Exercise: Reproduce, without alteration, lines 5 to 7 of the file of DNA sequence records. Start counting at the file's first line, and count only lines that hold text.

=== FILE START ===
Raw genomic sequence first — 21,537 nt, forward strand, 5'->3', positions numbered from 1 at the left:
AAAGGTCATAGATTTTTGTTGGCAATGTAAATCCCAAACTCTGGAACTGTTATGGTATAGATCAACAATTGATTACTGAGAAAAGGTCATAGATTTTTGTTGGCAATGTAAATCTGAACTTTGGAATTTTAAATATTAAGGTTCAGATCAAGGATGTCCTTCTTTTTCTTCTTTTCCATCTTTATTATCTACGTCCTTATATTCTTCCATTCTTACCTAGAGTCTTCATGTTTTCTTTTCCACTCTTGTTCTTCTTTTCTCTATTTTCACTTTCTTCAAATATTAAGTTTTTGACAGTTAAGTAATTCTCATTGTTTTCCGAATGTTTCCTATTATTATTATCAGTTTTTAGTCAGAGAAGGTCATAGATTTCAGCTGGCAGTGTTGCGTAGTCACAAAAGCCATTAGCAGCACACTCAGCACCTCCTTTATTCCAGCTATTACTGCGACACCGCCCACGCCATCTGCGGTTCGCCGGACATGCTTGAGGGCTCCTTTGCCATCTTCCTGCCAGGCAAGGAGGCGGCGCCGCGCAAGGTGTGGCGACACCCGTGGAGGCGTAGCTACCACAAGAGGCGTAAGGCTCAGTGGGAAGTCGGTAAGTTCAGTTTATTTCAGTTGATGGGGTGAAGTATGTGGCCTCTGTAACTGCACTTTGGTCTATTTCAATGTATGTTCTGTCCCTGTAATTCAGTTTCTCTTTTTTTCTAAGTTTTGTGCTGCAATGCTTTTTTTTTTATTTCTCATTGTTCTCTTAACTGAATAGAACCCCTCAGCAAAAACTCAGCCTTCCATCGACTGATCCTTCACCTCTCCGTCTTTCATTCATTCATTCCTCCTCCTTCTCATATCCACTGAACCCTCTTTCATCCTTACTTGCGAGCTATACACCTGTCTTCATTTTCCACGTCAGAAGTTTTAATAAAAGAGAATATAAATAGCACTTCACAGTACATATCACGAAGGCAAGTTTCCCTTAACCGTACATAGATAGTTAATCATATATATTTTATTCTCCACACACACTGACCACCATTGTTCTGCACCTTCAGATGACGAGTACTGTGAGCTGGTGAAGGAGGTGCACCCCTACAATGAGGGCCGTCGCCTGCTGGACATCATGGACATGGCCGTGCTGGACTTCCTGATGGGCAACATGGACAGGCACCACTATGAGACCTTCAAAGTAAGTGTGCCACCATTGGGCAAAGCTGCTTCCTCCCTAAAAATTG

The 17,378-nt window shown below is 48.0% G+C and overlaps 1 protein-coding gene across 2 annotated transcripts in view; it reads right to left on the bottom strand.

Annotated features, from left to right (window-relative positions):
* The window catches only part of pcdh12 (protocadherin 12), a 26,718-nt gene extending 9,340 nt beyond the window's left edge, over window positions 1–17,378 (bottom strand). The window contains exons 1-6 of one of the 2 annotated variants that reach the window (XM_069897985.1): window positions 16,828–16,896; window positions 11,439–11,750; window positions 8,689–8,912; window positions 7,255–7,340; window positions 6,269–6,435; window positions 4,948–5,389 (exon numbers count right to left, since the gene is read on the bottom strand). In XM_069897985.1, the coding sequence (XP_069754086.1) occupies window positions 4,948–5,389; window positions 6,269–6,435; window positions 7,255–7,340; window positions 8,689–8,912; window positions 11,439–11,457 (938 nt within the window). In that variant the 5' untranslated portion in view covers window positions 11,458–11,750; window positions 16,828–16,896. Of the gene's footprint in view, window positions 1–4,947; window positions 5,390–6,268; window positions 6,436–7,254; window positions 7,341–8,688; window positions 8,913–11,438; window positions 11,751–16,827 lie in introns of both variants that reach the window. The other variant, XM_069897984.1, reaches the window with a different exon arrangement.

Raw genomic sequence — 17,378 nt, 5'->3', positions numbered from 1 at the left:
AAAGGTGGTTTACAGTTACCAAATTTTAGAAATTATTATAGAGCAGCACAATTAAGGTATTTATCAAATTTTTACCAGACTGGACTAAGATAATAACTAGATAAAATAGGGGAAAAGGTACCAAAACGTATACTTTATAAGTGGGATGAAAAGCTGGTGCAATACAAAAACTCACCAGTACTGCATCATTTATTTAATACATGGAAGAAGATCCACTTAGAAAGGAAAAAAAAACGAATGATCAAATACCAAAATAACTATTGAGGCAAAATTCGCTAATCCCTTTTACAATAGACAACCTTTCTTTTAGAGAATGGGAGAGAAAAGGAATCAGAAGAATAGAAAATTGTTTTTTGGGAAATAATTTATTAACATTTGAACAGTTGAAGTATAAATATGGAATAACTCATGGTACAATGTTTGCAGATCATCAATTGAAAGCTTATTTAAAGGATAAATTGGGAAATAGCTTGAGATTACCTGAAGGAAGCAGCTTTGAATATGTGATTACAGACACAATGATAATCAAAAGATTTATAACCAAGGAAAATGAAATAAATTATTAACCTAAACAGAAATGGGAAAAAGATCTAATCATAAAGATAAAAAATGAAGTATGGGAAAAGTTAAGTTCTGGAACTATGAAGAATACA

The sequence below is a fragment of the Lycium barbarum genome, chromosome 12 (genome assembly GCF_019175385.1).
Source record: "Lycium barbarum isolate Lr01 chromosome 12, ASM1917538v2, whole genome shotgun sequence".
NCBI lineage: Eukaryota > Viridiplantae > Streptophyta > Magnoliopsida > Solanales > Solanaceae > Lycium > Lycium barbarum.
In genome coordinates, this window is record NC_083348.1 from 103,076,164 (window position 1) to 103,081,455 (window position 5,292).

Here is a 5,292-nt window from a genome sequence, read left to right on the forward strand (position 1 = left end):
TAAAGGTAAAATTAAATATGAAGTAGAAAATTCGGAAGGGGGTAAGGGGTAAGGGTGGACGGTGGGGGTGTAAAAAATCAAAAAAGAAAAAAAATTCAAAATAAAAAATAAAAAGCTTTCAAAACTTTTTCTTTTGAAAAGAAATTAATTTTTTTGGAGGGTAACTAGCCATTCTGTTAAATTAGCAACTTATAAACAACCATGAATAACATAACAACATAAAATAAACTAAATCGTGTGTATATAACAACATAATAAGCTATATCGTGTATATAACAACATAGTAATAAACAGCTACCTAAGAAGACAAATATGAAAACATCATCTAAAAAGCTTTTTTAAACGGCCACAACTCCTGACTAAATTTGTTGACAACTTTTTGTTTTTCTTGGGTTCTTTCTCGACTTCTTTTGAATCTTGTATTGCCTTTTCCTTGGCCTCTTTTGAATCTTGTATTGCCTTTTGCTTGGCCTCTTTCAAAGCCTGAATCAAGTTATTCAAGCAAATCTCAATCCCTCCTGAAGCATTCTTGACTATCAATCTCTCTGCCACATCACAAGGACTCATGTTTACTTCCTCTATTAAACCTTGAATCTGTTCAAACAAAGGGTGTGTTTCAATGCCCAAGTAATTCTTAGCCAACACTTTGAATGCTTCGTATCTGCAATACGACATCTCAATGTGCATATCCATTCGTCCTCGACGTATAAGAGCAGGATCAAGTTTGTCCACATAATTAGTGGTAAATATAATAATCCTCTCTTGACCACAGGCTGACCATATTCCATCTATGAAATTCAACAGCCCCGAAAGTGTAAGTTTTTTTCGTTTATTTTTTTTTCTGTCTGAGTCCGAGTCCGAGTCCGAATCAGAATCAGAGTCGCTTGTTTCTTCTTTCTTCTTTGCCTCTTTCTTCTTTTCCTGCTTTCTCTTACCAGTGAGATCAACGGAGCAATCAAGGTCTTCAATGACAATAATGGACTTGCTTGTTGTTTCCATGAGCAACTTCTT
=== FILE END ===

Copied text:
* The window catches only part of pcdh12 (protocadherin 12), a 26,718-nt gene extending 9,340 nt beyond the window's left edge, over window positions 1–17,378 (bottom strand). The window contains exons 1-6 of one of the 2 annotated variants that reach the window (XM_069897985.1): window positions 16,828–16,896; window positions 11,439–11,750; window positions 8,689–8,912; window positions 7,255–7,340; window positions 6,269–6,435; window positions 4,948–5,389 (exon numbers count right to left, since the gene is read on the bottom strand). In XM_069897985.1, the coding sequence (XP_069754086.1) occupies window positions 4,948–5,389; window positions 6,269–6,435; window positions 7,255–7,340; window positions 8,689–8,912; window positions 11,439–11,457 (938 nt within the window). In that variant the 5' untranslated portion in view covers window positions 11,458–11,750; window positions 16,828–16,896. Of the gene's footprint in view, window positions 1–4,947; window positions 5,390–6,268; window positions 6,436–7,254; window positions 7,341–8,688; window positions 8,913–11,438; window positions 11,751–16,827 lie in introns of both variants that reach the window. The other variant, XM_069897984.1, reaches the window with a different exon arrangement.

Raw genomic sequence — 17,378 nt, 5'->3', positions numbered from 1 at the left:
AAAGGTGGTTTACAGTTACCAAATTTTAGAAATTATTATAGAGCAGCACAATTAAGGTATTTATCAAATTTTTACCAGACTGGACTAAGATAATAACTAGATAAAATAGGGGAAAAGGTACCAAAACGTATACTTTATAAGTGGGATGAAAAGCTGGTGCAATACAAAAACTCACCAGTACTGCATCATTTATTTAATACATGGAAGAAGATCCACTTAGAAAGGAAAAAAAAACGAATGATCAAATACCAAAATAACTATTGAGGCAAAATTCGCTAATCCCTTTTACAATAGACAACCTTTCTTTTAGAGAATGGGAGAGAAAAGGAATCAGAAGAATAGAAAATTGTTTTTTGGGAAATAATTTATTAACATTTGAACAGTTGAAGTATAAATATGGAATAACTCATGGTACAATGTTTGCAGATCATCAATTGAAAGCTTATTTAAAGGATAAATTGGGAAATAGCTTGAGATTACCTGAAGGAAGCAGCTTTGAATATGTGATTACAGACACAATGATAATCAAAAGATTTATAACCAAGGAAAATGAAATAAATTATTAACCTAAACAGAAATGGGAAAAAGATCTAATCATAAAGATAAAAAATGAAGTATGGGAAAAGTTAAGTTCTGGAACTATGAAGAATACA